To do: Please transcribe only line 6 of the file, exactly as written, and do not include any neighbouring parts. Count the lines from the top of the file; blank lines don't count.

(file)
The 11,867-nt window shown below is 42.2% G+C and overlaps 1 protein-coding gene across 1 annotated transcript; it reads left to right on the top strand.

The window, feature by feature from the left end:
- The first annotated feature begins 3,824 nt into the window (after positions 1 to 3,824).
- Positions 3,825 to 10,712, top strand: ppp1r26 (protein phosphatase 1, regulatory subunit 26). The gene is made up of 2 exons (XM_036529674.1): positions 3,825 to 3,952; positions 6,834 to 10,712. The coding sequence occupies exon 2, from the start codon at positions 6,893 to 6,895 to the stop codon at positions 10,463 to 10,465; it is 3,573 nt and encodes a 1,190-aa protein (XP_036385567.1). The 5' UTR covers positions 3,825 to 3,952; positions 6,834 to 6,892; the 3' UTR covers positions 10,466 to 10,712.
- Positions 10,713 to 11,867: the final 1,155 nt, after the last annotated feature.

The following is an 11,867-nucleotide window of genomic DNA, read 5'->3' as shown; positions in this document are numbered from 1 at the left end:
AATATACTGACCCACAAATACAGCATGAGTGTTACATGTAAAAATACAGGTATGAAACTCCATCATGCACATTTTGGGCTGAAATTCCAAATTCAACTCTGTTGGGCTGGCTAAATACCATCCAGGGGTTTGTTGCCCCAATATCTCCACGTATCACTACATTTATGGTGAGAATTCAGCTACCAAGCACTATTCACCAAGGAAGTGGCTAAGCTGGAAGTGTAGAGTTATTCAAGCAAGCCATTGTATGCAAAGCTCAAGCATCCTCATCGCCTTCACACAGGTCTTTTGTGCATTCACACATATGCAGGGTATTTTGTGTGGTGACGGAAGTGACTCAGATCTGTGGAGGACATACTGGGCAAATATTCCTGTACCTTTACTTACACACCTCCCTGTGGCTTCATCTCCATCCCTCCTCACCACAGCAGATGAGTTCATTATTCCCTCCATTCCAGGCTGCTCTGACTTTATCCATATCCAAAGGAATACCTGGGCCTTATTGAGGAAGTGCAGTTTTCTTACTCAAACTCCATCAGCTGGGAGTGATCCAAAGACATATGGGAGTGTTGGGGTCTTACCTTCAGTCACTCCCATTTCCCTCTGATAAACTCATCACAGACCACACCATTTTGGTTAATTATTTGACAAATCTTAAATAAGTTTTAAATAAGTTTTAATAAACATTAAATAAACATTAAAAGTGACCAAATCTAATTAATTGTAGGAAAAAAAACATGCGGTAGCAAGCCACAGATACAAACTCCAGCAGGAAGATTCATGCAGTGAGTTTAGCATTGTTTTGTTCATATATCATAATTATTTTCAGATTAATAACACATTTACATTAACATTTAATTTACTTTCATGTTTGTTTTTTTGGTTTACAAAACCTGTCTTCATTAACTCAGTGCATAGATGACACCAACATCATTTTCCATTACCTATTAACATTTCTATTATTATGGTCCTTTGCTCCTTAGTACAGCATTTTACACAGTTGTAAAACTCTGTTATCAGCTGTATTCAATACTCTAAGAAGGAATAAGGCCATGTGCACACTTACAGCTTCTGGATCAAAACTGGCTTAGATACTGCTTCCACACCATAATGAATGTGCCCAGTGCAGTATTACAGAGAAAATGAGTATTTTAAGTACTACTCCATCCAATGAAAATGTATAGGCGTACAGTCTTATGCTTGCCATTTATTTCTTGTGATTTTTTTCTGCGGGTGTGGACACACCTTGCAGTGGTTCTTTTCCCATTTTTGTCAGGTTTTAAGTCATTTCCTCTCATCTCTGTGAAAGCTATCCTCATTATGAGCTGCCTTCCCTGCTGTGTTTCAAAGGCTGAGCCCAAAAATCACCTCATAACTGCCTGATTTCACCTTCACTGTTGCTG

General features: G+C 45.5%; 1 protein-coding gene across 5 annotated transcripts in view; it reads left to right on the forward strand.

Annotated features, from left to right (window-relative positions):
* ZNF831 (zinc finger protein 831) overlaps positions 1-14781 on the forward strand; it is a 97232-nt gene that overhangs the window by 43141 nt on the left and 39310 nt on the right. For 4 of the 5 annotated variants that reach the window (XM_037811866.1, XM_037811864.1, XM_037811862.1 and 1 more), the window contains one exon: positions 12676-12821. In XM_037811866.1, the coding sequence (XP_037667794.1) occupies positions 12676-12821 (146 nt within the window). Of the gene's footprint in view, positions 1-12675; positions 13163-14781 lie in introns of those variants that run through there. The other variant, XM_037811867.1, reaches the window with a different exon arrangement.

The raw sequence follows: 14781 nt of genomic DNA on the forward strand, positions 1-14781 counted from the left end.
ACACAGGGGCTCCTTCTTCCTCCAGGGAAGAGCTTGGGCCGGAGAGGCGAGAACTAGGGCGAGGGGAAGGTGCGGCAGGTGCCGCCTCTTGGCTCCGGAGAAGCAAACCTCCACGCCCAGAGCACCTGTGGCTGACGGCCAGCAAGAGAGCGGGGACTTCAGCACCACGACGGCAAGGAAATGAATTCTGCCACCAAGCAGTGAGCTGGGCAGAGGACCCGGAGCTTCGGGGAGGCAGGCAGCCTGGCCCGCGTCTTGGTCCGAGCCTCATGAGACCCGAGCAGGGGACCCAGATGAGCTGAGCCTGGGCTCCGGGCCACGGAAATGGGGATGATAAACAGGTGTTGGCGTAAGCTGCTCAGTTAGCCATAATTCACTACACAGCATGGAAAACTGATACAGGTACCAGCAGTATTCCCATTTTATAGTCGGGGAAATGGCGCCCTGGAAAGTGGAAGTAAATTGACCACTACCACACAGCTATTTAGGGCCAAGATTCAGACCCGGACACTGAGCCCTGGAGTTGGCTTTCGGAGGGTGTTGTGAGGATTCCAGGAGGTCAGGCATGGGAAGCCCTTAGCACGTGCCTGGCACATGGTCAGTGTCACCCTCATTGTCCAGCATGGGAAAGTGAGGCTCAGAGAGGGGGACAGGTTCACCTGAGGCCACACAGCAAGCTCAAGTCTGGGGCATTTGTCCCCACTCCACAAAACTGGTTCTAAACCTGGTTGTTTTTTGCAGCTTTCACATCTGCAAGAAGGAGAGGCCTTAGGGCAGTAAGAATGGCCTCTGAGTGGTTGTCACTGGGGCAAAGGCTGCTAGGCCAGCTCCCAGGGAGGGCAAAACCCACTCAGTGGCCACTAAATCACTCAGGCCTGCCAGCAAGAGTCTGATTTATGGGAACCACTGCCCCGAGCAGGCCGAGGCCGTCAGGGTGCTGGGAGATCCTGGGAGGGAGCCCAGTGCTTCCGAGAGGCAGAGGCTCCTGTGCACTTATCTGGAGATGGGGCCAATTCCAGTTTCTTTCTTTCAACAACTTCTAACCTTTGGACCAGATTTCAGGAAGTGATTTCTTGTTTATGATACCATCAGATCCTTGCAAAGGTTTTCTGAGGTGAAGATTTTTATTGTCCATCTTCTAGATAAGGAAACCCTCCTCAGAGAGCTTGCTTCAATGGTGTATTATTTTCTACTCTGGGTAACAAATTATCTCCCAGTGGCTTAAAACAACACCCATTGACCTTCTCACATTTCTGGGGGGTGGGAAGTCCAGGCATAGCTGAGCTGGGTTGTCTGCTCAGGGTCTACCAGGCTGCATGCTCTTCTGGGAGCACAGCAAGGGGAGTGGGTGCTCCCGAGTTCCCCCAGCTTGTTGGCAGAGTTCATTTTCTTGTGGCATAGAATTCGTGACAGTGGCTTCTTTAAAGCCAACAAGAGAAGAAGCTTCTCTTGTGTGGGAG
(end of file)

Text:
The following is an 11,867-nucleotide window of genomic DNA, read 5'->3' as shown; positions in this document are numbered from 1 at the left end: